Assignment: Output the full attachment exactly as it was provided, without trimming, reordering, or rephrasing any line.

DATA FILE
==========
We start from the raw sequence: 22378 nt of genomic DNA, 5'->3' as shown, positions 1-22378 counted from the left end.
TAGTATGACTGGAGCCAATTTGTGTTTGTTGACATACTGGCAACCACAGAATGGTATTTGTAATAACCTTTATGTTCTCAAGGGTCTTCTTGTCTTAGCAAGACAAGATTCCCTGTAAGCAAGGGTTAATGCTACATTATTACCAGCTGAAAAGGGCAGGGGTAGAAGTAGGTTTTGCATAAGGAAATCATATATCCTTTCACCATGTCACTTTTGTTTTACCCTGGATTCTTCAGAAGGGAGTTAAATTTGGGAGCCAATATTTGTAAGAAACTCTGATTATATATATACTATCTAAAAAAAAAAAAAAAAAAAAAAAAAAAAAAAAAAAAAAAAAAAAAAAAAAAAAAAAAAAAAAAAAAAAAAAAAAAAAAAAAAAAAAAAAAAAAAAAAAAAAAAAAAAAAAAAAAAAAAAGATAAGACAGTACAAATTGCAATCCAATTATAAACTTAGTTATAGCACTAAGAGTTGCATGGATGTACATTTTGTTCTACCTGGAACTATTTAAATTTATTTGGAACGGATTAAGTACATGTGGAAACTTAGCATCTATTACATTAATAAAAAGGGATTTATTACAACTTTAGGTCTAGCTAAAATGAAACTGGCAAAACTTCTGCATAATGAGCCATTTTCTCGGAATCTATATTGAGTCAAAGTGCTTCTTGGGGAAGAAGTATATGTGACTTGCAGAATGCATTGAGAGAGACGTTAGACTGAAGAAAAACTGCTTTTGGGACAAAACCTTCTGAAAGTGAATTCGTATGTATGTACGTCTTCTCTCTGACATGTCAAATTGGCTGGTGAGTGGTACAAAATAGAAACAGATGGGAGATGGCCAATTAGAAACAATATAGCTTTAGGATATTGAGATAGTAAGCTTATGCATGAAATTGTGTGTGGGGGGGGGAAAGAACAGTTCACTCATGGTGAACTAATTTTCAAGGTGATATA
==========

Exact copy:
We start from the raw sequence: 22378 nt of genomic DNA, 5'->3' as shown, positions 1-22378 counted from the left end.
TAGTATGACTGGAGCCAATTTGTGTTTGTTGACATACTGGCAACCACAGAATGGTATTTGTAATAACCTTTATGTTCTCAAGGGTCTTCTTGTCTTAGCAAGACAAGATTCCCTGTAAGCAAGGGTTAATGCTACATTATTACCAGCTGAAAAGGGCAGGGGTAGAAGTAGGTTTTGCATAAGGAAATCATATATCCTTTCACCATGTCACTTTTGTTTTACCCTGGATTCTTCAGAAGGGAGTTAAATTTGGGAGCCAATATTTGTAAGAAACTCTGATTATATATATACTATCTAAAAAAAAAAAAAAAAAAAAAAAAAAAAAAAAAAAAAAAAAAAAAAAAAAAAAAAAAAAAAAAAAAAAAAAAAAAAAAAAAAAAAAAAAAAAAAAAAAAAAAAAAAAAAAAAAAAAAAAGATAAGACAGTACAAATTGCAATCCAATTATAAACTTAGTTATAGCACTAAGAGTTGCATGGATGTACATTTTGTTCTACCTGGAACTATTTAAATTTATTTGGAACGGATTAAGTACATGTGGAAACTTAGCATCTATTACATTAATAAAAAGGGATTTATTACAACTTTAGGTCTAGCTAAAATGAAACTGGCAAAACTTCTGCATAATGAGCCATTTTCTCGGAATCTATATTGAGTCAAAGTGCTTCTTGGGGAAGAAGTATATGTGACTTGCAGAATGCATTGAGAGAGACGTTAGACTGAAGAAAAACTGCTTTTGGGACAAAACCTTCTGAAAGTGAATTCGTATGTATGTACGTCTTCTCTCTGACATGTCAAATTGGCTGGTGAGTGGTACAAAATAGAAACAGATGGGAGATGGCCAATTAGAAACAATATAGCTTTAGGATATTGAGATAGTAAGCTTATGCATGAAATTGTGTGTGGGGGGGGGAAAGAACAGTTCACTCATGGTGAACTAATTTTCAAGGTGATATA